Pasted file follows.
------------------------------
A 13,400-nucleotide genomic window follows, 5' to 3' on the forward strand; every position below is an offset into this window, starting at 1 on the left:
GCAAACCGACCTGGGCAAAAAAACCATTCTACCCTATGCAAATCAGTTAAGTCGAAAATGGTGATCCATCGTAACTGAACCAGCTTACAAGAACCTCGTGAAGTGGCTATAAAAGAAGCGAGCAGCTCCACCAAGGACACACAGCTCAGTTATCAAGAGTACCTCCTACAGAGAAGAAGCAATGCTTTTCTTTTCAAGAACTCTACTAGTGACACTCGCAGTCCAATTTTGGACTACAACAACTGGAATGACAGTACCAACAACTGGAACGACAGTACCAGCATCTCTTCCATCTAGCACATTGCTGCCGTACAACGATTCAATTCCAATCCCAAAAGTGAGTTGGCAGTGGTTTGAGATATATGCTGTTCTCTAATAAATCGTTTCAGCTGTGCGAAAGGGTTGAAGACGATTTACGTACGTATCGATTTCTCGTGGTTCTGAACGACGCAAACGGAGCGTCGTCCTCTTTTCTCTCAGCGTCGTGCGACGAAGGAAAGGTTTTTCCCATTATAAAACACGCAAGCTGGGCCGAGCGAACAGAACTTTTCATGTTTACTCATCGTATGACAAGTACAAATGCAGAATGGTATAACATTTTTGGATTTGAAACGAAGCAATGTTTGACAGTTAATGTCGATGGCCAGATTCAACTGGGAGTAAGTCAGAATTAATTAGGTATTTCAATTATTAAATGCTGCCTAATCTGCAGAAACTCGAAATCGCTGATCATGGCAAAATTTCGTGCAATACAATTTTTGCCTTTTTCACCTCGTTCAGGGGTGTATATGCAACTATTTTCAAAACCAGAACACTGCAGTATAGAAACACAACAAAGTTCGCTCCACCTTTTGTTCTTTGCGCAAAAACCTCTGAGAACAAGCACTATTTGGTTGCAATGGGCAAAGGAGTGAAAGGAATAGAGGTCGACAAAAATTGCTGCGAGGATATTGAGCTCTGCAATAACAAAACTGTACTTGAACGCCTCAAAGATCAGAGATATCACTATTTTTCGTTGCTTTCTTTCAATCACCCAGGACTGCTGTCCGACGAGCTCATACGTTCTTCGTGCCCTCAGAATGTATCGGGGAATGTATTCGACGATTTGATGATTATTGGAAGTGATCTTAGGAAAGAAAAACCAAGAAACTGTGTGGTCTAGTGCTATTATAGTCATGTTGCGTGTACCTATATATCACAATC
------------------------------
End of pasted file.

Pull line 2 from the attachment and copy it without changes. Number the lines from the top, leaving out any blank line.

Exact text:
GCAAACCGACCTGGGCAAAAAAACCATTCTACCCTATGCAAATCAGTTAAGTCGAAAATGGTGATCCATCGTAACTGAACCAGCTTACAAGAACCTCGTGAAGTGGCTATAAAAGAAGCGAGCAGCTCCACCAAGGACACACAGCTCAGTTATCAAGAGTACCTCCTACAGAGAAGAAGCAATGCTTTTCTTTTCAAGAACTCTACTAGTGACACTCGCAGTCCAATTTTGGACTACAACAACTGGAATGACAGTACCAACAACTGGAACGACAGTACCAGCATCTCTTCCATCTAGCACATTGCTGCCGTACAACGATTCAATTCCAATCCCAAAAGTGAGTTGGCAGTGGTTTGAGATATATGCTGTTCTCTAATAAATCGTTTCAGCTGTGCGAAAGGGTTGAAGACGATTTACGTACGTATCGATTTCTCGTGGTTCTGAACGACGCAAACGGAGCGTCGTCCTCTTTTCTCTCAGCGTCGTGCGACGAAGGAAAGGTTTTTCCCATTATAAAACACGCAAGCTGGGCCGAGCGAACAGAACTTTTCATGTTTACTCATCGTATGACAAGTACAAATGCAGAATGGTATAACATTTTTGGATTTGAAACGAAGCAATGTTTGACAGTTAATGTCGATGGCCAGATTCAACTGGGAGTAAGTCAGAATTAATTAGGTATTTCAATTATTAAATGCTGCCTAATCTGCAGAAACTCGAAATCGCTGATCATGGCAAAATTTCGTGCAATACAATTTTTGCCTTTTTCACCTCGTTCAGGGGTGTATATGCAACTATTTTCAAAACCAGAACACTGCAGTATAGAAACACAACAAAGTTCGCTCCACCTTTTGTTCTTTGCGCAAAAACCTCTGAGAACAAGCACTATTTGGTTGCAATGGGCAAAGGAGTGAAAGGAATAGAGGTCGACAAAAATTGCTGCGAGGATATTGAGCTCTGCAATAACAAAACTGTACTTGAACGCCTCAAAGATCAGAGATATCACTATTTTTCGTTGCTTTCTTTCAATCACCCAGGACTGCTGTCCGACGAGCTCATACGTTCTTCGTGCCCTCAGAATGTATCGGGGAATGTATTCGACGATTTGATGATTATTGGAAGTGATCTTAGGAAAGAAAAACCAAGAAACTGTGTGGTCTAGTGCTATTATAGTCATGTTGCGTGTACCTATATATCACAATC